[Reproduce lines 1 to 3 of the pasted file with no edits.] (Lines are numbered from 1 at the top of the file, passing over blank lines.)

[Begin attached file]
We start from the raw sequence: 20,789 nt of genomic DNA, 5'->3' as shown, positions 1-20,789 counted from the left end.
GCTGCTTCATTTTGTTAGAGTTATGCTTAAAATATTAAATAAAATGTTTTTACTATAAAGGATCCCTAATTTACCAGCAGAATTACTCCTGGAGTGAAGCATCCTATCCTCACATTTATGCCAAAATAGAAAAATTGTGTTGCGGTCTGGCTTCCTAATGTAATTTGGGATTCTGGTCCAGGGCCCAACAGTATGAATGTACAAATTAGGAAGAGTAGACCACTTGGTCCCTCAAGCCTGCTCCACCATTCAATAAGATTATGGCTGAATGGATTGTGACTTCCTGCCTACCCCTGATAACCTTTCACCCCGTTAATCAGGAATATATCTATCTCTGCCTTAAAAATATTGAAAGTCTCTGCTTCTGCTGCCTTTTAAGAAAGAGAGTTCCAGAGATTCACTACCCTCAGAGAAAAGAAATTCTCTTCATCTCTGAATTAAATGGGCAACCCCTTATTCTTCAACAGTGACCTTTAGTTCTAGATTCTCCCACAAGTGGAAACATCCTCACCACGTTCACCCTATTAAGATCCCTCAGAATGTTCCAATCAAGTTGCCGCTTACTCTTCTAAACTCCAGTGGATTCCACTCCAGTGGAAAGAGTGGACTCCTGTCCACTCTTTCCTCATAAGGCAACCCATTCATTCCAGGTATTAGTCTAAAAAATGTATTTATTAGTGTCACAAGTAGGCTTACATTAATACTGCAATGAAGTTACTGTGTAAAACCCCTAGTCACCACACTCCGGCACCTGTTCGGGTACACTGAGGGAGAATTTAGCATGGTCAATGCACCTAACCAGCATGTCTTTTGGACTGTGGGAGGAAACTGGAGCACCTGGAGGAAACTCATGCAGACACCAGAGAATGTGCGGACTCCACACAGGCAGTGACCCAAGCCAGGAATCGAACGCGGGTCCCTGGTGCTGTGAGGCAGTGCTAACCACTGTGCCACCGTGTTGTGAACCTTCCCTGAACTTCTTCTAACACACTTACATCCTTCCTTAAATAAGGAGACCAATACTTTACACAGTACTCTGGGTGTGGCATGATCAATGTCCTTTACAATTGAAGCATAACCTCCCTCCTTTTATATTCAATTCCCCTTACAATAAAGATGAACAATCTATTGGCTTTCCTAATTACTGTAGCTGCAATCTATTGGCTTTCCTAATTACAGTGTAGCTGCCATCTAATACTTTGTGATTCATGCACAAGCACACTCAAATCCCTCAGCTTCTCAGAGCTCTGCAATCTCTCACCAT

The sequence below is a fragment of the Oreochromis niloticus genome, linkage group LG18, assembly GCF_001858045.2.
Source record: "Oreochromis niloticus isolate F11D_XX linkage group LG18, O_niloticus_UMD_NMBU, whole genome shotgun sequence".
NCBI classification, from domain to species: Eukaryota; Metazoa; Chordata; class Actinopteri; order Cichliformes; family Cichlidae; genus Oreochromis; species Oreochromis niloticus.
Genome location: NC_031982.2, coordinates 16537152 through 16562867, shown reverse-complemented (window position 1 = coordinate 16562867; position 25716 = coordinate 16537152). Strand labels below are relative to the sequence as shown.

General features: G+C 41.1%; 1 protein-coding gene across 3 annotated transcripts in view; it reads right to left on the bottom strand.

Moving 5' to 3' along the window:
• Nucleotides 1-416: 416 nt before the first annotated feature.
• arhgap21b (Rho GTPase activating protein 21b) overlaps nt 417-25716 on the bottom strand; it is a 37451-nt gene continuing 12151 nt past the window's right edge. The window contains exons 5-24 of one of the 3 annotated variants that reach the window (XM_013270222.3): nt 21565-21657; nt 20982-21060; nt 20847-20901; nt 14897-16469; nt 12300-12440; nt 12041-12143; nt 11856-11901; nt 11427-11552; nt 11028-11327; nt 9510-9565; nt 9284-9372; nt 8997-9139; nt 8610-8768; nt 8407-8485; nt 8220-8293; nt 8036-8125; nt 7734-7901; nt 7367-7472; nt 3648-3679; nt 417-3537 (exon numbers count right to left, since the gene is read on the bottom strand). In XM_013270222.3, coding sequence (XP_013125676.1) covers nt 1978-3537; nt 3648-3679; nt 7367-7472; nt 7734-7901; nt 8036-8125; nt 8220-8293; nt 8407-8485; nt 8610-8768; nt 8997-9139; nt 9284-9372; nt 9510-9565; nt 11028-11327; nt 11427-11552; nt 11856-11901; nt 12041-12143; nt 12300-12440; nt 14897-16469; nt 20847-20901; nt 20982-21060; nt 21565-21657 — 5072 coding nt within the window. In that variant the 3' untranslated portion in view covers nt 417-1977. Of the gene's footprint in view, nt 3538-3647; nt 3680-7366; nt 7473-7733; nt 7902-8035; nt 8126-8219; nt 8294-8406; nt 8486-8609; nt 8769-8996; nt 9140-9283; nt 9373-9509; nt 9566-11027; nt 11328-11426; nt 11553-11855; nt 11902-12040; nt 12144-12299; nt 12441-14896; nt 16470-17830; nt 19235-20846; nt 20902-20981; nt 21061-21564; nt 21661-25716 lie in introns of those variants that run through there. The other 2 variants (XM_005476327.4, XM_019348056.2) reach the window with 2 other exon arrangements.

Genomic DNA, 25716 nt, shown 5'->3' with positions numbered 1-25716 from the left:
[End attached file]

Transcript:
We start from the raw sequence: 20,789 nt of genomic DNA, 5'->3' as shown, positions 1-20,789 counted from the left end.
GCTGCTTCATTTTGTTAGAGTTATGCTTAAAATATTAAATAAAATGTTTTTACTATAAAGGATCCCTAATTTACCAGCAGAATTACTCCTGGAGTGAAGCATCCTATCCTCACATTTATGCCAAAATAGAAAAATTGTGTTGCGGTCTGGCTTCCTAATGTAATTTGGGATTCTGGTCCAGGGCCCAACAGTATGAATGTACAAATTAGGAAGAGTAGACCACTTGGTCCCTCAAGCCTGCTCCACCATTCAATAAGATTATGGCTGAATGGATTGTGACTTCCTGCCTACCCCTGATAACCTTTCACCCCGTTAATCAGGAATATATCTATCTCTGCCTTAAAAATATTGAAAGTCTCTGCTTCTGCTGCCTTTTAAGAAAGAGAGTTCCAGAGATTCACTACCCTCAGAGAAAAGAAATTCTCTTCATCTCTGAATTAAATGGGCAACCCCTTATTCTTCAACAGTGACCTTTAGTTCTAGATTCTCCCACAAGTGGAAACATCCTCACCACGTTCACCCTATTAAGATCCCTCAGAATGTTCCAATCAAGTTGCCGCTTACTCTTCTAAACTCCAGTGGATTCCACTCCAGTGGAAAGAGTGGACTCCTGTCCACTCTTTCCTCATAAGGCAACCCATTCATTCCAGGTATTAGTCTAAAAAATGTATTTATTAGTGTCACAAGTAGGCTTACATTAATACTGCAATGAAGTTACTGTGTAAAACCCCTAGTCACCACACTCCGGCACCTGTTCGGGTACACTGAGGGAGAATTTAGCATGGTCAATGCACCTAACCAGCATGTCTTTTGGACTGTGGGAGGAAACTGGAGCACCTGGAGGAAACTCATGCAGACACCAGAGAATGTGCGGACTCCACACAGGCAGTGACCCAAGCCAGGAATCGAACGCGGGTCCCTGGTGCTGTGAGGCAGTGCTAACCACTGTGCCACCGTGTTGTGAACCTTCCCTGAACTTCTTCTAACACACTTACATCCTTCCTTAAATAAGGAGACCAATACTTTACACAGTACTCTGGGTGTGGCATGATCAATGTCCTTTACAATTGAAGCATAACCTCCCTCCTTTTATATTCAATTCCCCTTACAATAAAGATGAACAATCTATTGGCTTTCCTAATTACTGTAGCTGCAATCTATTGGCTTTCCTAATTACAGTGTAGCTGCCATCTAATACTTTGTGATTCATGCACAAGCACACTCAAATCCCTCAGCTTCTCAGAGCTCTGCAATCTCTCACCAT

The sequence below is a fragment of the Oreochromis niloticus genome, linkage group LG18, assembly GCF_001858045.2.